Surface-enhanced Raman spectroscopy for trace detection on solids

  • Marienette Vega Department of Physics, Ateneo de Manila University


Raman scattering is the inelastic scattering of light upon interaction with a sample, and is the basis of Raman spectroscopy, an analytical technique that has been very useful in the analysis of materials. One general limitation of conventional Raman spectroscopy, however, has been the weakness of Raman scattering signals. It was observed in 1978 by Fleischmann, Van Duyne, Creighton, and their coworkers that when a molecule is next to certain metallic substrate, one may observe an enhancement of the Raman scattering intensity. This observation has brought forth what is known as surface-enhanced Raman spectroscopy (or SERS), which has a significantly extended the reach of Raman spectroscopy as an analytical tool. A critical requirement in this process is the presence of nanoparticles at the surface. As such, SERS is a truly nanoscience phenomenon as it relies on nanostructures for enhancement to occur.
In this work, the SERS technique is applied to the detection of extremely little amount of defects in bone implant prototypes. The nanoparticle-based substrate is composed of colloidal gold nanostars with localized surface plasmon resonance (LSPR) at 690 nm. Spectral maps, on clean and on nanostars covered surfaces, were obtained exactly at the same position using confocal Raman spectroscopy. Comparison of the two maps shows that there are more monoclinic phases detected in the nanostars-covered surface possibly due to the lightning rod effect in the nanostar tips. While SERS is a well-established detection technique and extensively being used for the detection of trace amounts and even single-molecule of chemical species, it has not been widely applied to detection in solids. Very little work has been done to exhibit SERS in solid materials and it remains a challenge to achieve SERS enhancement on dense and polished solids, such as zirconia implants. We report an unprecedented attempt on SERS on solid zirconia, which provides early evidence of the effectivity of the technique even on non-porous materials. With further improvement in sensitivity, SERS is a promising technique for the early detection of monoclinic phase in zirconia-based implants.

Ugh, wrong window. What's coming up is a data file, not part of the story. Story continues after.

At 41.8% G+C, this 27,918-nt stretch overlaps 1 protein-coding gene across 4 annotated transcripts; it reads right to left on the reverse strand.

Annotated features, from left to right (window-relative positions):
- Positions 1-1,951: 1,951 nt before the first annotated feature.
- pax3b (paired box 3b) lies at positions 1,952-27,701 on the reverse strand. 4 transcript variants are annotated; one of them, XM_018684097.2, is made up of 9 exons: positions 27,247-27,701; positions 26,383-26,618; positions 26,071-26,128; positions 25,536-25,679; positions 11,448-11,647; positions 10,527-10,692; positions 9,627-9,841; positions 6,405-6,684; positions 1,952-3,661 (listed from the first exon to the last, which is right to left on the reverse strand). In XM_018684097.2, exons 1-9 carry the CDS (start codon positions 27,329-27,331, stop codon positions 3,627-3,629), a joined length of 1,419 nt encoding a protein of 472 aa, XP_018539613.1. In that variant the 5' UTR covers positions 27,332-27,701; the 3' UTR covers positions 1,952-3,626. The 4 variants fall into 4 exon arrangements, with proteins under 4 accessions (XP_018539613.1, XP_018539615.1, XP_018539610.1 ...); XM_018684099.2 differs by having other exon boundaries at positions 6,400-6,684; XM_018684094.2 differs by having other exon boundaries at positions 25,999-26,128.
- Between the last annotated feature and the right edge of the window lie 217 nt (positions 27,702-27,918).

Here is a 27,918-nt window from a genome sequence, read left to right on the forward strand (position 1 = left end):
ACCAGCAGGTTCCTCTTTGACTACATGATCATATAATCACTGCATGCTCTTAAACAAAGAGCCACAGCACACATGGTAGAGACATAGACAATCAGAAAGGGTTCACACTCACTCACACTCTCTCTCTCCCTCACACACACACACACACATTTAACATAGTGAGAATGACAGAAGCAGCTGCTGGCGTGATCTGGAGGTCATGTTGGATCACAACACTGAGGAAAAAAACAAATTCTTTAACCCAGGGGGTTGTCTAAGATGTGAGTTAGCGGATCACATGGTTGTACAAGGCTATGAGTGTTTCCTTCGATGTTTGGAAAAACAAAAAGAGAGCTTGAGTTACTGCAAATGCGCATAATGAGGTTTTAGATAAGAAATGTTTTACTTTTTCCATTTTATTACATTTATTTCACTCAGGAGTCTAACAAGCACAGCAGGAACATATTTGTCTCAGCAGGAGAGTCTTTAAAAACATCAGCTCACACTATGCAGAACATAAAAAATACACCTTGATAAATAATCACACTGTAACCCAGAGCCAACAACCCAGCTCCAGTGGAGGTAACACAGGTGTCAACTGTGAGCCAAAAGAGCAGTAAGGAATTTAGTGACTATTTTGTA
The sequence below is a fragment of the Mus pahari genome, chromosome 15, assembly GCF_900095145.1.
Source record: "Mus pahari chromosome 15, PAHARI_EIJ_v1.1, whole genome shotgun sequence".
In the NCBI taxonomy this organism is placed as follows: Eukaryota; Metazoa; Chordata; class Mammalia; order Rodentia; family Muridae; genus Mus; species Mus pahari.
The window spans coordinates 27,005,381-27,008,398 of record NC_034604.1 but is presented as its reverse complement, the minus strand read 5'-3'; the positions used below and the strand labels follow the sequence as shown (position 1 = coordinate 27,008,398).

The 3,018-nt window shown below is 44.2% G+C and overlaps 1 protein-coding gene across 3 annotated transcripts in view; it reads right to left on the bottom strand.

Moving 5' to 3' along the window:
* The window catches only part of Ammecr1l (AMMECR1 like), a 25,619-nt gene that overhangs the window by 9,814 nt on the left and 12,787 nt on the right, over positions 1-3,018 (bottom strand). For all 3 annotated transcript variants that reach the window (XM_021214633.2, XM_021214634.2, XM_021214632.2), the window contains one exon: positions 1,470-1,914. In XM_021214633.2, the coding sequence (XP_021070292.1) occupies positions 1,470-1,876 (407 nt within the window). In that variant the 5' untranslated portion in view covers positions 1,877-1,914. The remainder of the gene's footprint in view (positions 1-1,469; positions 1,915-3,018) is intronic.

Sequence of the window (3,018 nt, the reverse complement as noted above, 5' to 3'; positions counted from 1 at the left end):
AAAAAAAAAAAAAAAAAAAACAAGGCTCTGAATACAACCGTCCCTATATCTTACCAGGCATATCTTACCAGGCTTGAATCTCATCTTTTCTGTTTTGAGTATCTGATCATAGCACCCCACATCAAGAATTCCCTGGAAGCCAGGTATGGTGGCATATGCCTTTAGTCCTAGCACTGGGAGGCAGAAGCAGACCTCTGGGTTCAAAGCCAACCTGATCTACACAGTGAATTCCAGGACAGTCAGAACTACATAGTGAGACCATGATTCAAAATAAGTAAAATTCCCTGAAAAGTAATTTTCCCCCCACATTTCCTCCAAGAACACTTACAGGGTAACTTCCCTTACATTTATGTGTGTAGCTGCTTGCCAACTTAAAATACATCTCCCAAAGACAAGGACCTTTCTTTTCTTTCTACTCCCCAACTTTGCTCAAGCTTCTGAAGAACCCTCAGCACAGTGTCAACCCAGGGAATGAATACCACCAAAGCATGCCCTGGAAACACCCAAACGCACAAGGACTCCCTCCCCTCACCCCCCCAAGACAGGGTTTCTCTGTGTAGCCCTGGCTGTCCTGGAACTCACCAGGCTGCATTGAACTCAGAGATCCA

About the Speaker

Marienette Vega is an Assistant Professor at the Department of Physics of Ateneo de Manila University. She obtained both her Bachelors and Masters degree in Physics from the University of the Philippines Diliman. She then continued her graduate studies at the University of South Florida and obtained a second Masters degree in Physics. There she gained extensive experience on the preparation and analytical techniques involving magnetic materials, nanoparticles and ferrofluids. She pursued her PhD in Nanotechnology at the University of Trieste.   Her work on nanoparticles as substrates for surface-enhanced Raman spectroscopy has led to pioneering work on trace detection in solid materials. Immediately after her graduation, she returned to the Philippines and joined Ateneo de Manila University. Currently, she is actively building the nanoscience capabilities of the existing Materials Science Laboratory of the University. She is an active researcher in the field of nanotechnology. Her current projects are geared towards finding nanoparticle-based solutions for prevalent environmental problems, particularly the development of ultrasensitive chemical sensors for environmental contaminants and more efficient barrier fillers for alleviating air pollution and water contamination. She was also one of the recipients of the Australia-APEC Research Fellowship award.